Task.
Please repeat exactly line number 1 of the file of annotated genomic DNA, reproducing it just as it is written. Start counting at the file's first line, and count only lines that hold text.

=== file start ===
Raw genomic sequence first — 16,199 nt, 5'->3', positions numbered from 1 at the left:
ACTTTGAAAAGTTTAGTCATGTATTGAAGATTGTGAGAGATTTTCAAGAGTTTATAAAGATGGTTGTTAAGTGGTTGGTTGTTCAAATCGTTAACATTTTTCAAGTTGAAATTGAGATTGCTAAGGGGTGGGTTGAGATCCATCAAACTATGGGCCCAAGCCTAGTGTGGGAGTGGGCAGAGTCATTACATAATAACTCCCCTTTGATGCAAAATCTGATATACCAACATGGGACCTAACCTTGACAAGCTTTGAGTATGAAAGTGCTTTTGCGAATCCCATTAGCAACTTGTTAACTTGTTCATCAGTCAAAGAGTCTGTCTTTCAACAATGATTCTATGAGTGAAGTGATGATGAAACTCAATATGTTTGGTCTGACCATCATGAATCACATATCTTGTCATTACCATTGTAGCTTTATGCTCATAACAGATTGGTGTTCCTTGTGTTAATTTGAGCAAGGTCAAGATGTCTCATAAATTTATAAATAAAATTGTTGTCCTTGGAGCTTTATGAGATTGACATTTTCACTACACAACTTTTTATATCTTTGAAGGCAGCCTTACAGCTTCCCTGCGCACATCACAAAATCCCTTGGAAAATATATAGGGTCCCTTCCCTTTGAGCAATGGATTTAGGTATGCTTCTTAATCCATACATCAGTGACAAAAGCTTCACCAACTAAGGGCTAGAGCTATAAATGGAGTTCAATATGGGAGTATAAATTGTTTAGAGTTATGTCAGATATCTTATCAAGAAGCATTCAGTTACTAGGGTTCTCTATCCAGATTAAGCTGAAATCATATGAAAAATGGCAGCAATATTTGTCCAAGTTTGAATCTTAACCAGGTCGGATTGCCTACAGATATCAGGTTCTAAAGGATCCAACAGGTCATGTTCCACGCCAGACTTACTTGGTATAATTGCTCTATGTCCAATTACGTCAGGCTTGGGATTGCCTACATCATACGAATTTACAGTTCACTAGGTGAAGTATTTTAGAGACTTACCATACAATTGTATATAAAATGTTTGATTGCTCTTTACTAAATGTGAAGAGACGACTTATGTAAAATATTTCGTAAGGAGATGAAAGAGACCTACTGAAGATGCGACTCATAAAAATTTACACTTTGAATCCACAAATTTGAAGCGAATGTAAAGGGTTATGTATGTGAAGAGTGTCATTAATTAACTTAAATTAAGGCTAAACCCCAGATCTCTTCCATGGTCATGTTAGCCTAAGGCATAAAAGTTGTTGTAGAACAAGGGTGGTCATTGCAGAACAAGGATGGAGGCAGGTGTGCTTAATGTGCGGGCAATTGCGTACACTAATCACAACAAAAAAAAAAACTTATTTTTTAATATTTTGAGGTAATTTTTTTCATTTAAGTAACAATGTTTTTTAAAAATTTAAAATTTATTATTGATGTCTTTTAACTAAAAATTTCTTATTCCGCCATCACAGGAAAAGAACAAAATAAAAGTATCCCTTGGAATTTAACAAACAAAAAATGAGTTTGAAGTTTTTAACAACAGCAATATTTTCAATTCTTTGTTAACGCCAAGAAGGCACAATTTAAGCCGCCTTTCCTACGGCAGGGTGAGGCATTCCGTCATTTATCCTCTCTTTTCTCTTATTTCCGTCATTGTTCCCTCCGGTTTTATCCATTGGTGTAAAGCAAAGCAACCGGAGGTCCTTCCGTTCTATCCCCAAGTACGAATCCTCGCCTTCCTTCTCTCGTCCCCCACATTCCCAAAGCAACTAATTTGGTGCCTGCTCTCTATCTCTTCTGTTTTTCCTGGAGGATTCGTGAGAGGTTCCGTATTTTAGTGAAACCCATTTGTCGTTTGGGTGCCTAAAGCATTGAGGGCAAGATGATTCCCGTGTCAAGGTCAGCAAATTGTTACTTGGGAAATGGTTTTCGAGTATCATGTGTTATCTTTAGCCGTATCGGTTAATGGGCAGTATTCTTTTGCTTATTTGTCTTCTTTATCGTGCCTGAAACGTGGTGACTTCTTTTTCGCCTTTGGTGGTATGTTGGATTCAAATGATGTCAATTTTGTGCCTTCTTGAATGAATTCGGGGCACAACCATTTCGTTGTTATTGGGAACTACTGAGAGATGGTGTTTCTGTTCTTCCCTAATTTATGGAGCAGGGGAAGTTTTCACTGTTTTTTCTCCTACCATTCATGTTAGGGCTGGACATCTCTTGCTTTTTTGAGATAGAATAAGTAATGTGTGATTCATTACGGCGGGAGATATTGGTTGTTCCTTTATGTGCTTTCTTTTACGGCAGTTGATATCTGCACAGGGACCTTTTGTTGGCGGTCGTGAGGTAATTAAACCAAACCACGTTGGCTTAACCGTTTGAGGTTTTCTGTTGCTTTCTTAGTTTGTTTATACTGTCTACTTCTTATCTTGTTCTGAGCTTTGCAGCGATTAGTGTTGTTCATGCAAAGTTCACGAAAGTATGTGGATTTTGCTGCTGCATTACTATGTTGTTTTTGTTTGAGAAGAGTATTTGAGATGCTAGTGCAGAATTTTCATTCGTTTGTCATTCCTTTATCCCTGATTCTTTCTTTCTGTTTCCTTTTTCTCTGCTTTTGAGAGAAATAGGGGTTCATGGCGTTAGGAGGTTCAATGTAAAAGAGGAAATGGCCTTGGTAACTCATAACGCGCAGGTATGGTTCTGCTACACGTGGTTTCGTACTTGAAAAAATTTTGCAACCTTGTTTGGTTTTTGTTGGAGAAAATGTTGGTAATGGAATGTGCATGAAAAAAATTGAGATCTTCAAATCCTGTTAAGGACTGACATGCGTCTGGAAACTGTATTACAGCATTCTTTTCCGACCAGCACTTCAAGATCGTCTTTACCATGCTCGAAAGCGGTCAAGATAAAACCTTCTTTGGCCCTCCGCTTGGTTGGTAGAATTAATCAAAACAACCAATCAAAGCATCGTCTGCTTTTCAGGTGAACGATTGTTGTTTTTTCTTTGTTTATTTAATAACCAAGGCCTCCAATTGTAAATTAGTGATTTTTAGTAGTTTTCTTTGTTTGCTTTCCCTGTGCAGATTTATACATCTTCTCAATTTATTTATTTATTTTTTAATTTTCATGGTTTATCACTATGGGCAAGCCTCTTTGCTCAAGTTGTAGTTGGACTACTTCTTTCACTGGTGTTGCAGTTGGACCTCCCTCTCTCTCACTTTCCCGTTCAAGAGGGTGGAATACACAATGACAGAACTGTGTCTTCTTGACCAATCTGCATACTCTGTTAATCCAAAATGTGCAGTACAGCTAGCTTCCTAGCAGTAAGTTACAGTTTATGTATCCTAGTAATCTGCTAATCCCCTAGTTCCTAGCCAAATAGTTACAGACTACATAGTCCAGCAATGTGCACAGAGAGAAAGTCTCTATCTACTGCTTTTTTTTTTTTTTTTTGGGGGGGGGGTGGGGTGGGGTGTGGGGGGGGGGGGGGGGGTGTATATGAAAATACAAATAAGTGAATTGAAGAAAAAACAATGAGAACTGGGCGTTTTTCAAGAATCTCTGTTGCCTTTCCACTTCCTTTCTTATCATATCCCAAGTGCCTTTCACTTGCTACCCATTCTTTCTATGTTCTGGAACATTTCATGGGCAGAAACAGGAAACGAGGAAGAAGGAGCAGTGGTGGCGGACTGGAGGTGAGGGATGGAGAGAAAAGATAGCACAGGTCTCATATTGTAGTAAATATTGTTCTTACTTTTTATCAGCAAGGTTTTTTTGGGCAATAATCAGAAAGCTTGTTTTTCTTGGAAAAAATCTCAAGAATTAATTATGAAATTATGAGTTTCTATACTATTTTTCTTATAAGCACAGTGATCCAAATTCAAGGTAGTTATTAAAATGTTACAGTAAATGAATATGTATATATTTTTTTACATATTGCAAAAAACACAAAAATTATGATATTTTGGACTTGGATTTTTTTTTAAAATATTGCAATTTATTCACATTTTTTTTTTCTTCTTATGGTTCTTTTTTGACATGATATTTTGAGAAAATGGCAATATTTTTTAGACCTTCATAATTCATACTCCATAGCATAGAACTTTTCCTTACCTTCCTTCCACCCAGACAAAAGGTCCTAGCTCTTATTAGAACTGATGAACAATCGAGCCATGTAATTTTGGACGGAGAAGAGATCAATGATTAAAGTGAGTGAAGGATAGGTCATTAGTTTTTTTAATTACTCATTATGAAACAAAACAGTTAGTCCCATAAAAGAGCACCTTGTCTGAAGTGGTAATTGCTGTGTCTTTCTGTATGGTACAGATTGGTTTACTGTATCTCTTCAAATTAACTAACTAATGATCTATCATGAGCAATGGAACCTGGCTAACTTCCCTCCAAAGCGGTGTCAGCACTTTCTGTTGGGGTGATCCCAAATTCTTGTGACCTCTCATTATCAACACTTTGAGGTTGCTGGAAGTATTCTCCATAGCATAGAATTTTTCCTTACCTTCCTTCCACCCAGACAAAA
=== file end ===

Raw genomic sequence first — 16,199 nt, 5'->3', positions numbered from 1 at the left: